Here There Be Dragons! Buddhist Constitutionalism in the Hidden Land of Bhutan
18 Pages Posted: 13 Jul 2014
Date Written: June 27, 2014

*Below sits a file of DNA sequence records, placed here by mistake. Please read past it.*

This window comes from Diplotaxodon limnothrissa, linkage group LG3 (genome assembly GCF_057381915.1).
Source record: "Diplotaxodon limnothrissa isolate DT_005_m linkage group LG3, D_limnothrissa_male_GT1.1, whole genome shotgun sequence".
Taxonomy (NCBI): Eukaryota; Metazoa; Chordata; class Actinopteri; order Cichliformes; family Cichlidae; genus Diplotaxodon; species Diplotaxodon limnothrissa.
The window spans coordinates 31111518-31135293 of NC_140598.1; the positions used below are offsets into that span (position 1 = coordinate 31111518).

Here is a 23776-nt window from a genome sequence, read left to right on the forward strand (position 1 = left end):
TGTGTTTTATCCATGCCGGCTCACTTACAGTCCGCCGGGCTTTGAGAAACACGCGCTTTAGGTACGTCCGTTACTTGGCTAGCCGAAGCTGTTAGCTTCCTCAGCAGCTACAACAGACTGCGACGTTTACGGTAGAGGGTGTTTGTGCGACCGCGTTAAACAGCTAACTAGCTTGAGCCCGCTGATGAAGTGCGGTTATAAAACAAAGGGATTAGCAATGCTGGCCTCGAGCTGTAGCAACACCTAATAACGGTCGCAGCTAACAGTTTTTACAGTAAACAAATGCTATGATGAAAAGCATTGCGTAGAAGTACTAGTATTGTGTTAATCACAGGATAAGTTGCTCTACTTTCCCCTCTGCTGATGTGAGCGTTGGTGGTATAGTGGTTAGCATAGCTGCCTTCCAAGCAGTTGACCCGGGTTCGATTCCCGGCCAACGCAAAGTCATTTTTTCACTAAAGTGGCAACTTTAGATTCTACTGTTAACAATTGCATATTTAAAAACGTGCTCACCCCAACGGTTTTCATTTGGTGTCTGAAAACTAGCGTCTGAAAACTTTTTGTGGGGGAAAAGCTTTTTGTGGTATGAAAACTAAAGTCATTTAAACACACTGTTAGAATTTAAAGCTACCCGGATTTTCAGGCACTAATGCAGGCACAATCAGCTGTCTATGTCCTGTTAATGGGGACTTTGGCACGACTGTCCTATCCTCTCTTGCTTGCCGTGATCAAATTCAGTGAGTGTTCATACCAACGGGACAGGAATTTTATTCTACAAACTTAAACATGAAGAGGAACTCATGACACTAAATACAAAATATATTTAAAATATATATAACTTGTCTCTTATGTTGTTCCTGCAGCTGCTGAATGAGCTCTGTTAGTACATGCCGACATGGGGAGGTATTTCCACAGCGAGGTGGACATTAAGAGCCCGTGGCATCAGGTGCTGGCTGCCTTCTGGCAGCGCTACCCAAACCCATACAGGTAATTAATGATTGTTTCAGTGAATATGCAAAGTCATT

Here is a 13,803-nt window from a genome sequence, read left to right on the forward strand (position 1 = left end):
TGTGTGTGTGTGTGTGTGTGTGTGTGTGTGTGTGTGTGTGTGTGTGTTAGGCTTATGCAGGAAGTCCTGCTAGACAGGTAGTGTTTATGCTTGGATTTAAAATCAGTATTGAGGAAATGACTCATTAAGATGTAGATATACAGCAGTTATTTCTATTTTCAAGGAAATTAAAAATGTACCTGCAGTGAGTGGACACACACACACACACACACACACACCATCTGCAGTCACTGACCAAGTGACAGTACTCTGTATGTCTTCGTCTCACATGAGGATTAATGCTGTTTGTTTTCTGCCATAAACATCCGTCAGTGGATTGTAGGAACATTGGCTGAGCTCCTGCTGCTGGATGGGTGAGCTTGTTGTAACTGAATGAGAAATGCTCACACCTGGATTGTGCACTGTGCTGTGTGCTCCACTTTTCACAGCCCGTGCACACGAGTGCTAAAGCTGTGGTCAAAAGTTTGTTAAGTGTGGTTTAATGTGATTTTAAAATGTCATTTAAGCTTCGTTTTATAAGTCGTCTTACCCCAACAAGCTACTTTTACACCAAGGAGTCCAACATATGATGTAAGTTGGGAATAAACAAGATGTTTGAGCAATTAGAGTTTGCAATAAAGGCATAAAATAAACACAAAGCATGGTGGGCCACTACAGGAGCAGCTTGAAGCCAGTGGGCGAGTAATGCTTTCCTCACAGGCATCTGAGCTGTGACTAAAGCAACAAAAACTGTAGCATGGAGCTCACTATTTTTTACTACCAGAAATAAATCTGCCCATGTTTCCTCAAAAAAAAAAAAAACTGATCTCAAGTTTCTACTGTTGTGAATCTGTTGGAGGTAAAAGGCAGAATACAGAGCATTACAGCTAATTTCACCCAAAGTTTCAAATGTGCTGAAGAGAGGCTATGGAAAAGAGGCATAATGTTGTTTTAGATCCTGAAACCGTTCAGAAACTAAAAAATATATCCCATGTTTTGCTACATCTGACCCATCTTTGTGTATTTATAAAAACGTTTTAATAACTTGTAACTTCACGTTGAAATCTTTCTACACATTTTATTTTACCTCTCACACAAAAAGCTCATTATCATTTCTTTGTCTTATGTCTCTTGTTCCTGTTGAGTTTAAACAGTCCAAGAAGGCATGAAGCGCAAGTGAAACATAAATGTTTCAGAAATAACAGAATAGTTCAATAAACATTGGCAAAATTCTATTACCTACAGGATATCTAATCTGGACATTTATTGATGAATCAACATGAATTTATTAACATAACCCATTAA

There has been a rise of theocratic constitutional orders in the last century. These constitutional theocracies adhere to the core elements of modern constitutionalism but enshrine religion as a source of public law. Despite its claims to ‘secularity’, Bhutan presents to the world a unique model of Buddhist constitutionalism quite unlike secular Western states or theocratic Islamic states. In Bhutan, the distinction between religion and politics is merely formal, under a Dual System of religion and politics, which are united in the person of the Druk Gyalpo (King of Bhutan). The Bhutan Constitution establishes a relationship of mutual interdependence between religion and state, establishing the Buddhist monastic order and governing part of its internal organisation. Though Buddhism is not the official religion, Buddhist values are constitutionally enshrined as a source of public law, which the state aggressively promotes and protects; it has proven intolerant towards religious minorities. Bhutan, in fact, bans the public practice of religions other than Buddhism and Hinduism, criminalises proselytisation, and uses education as a means to inculcate Buddhist values in students.
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